D Day The Battle Of Normandy

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D-Day the Battle of Normandy. The Longest Day. This invasion is known by a lot of names but they all mean the same thing: the invasion of the beaches code-named Utah, Omaha, Gold, Juno, and Sword. This attack happened on on June 6, 1944 and was one of the most important battles in World War II.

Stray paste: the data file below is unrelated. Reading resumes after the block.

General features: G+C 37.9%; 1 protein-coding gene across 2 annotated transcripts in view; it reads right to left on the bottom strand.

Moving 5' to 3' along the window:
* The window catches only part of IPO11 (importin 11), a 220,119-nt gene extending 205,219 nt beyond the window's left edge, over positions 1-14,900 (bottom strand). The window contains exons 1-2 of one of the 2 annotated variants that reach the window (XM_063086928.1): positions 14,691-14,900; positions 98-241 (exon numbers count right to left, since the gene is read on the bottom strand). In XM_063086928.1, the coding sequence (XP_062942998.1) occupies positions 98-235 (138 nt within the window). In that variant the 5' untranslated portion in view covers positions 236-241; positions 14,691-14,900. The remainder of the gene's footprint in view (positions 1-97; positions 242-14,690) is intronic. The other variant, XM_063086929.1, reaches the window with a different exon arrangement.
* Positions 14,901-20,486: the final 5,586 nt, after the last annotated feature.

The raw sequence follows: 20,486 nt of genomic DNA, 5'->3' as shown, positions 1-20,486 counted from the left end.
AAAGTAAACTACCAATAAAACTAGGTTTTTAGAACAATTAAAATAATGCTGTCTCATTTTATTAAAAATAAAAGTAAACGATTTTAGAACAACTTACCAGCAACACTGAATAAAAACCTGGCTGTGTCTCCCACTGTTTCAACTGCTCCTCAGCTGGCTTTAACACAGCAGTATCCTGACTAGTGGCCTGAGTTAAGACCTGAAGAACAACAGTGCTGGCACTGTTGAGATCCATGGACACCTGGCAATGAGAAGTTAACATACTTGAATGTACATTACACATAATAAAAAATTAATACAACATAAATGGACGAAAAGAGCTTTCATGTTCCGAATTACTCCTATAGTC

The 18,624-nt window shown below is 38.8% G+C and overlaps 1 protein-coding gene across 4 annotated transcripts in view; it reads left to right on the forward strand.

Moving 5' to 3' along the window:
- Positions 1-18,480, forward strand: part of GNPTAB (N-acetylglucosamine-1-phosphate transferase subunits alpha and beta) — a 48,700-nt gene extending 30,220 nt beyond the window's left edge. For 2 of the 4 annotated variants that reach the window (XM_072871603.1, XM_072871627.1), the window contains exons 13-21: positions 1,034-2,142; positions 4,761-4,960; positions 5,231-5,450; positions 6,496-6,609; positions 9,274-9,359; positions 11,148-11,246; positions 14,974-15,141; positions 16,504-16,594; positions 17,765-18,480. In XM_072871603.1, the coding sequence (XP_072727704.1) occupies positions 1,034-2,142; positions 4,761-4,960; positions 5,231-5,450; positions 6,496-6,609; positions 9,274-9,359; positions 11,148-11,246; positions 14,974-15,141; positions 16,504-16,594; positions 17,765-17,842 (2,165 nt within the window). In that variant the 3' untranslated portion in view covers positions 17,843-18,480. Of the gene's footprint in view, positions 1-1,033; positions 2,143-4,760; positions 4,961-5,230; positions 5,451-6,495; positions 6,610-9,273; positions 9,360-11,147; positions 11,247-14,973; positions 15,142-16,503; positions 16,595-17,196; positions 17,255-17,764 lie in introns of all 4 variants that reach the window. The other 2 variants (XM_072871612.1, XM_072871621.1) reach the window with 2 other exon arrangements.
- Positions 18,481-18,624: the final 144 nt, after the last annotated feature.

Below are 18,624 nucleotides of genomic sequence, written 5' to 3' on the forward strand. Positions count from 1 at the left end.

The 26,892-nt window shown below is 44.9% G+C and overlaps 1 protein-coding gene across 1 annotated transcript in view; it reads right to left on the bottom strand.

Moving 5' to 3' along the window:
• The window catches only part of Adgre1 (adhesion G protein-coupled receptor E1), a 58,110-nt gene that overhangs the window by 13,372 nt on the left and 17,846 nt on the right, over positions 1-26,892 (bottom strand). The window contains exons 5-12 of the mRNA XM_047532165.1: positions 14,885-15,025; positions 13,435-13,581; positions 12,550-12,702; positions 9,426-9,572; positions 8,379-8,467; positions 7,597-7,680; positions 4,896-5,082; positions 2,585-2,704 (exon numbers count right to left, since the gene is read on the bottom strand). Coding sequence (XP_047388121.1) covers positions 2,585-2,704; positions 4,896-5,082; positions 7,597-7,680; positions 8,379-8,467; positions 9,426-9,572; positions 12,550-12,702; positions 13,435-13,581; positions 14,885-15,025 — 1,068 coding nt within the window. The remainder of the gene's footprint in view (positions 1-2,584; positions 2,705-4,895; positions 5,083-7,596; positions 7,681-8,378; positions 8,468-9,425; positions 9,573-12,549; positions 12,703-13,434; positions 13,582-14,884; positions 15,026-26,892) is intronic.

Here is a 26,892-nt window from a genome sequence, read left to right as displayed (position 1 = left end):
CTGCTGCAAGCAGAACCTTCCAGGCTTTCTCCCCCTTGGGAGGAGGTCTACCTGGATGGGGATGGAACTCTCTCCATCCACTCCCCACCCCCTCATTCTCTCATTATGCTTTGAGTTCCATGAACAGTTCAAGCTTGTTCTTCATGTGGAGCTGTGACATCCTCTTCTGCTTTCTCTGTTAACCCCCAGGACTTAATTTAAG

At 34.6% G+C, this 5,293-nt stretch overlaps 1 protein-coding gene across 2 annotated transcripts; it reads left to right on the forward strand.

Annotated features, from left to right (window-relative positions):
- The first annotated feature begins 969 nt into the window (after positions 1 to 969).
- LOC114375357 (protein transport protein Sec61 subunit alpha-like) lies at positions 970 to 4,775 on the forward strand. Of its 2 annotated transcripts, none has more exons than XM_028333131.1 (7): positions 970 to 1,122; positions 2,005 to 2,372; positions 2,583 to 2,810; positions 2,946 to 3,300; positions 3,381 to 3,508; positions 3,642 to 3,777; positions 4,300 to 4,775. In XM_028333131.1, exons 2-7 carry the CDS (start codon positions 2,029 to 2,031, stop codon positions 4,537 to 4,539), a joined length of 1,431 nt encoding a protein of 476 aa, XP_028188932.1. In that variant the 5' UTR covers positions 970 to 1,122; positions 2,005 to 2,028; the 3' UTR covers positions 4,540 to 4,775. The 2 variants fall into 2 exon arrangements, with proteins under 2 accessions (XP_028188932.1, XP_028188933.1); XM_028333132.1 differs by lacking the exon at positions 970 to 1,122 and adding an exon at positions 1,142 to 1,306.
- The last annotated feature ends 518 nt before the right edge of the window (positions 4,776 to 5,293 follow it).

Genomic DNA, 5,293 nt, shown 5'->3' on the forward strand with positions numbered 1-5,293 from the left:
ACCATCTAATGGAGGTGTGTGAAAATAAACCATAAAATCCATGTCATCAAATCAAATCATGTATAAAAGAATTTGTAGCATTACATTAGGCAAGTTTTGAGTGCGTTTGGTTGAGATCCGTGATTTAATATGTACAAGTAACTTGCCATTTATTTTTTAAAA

To begin with, D-day was the major turning point of World War II because Allies created an opportunity to begin to gain control of Europe, Nazis had to confront Allied forces in Europe, and Germany had to divert its attention from Russia. Allied forces took the fight to the Axis powers in many locations across Western Europe. The Italian government quickly signed an armistice with the Allies but German forces dug in and set up massive defensive lines across Italy, prepared to stop any armed push to the north. After several major offensives, the Allies broke through and captured Rome on June 4, 1944. As Allied troops moved across Europe in a series of offensives against Nazi Germany, they began to encounter tens of thousands of concentration camp prisoners. Many of these prisoners had survived forced marches into the interior of Germany from camps in occupied Poland. These prisoners were suffering from starvation and disease. Soviet forces were the first to approach a major Nazi camp, reaching Majdanek near Lublin, Poland, in July 1944. Surprised by the fast Soviet advance, the Germans attempted to hide the evidence of mass murder by destroying the camp. While the Nazis were

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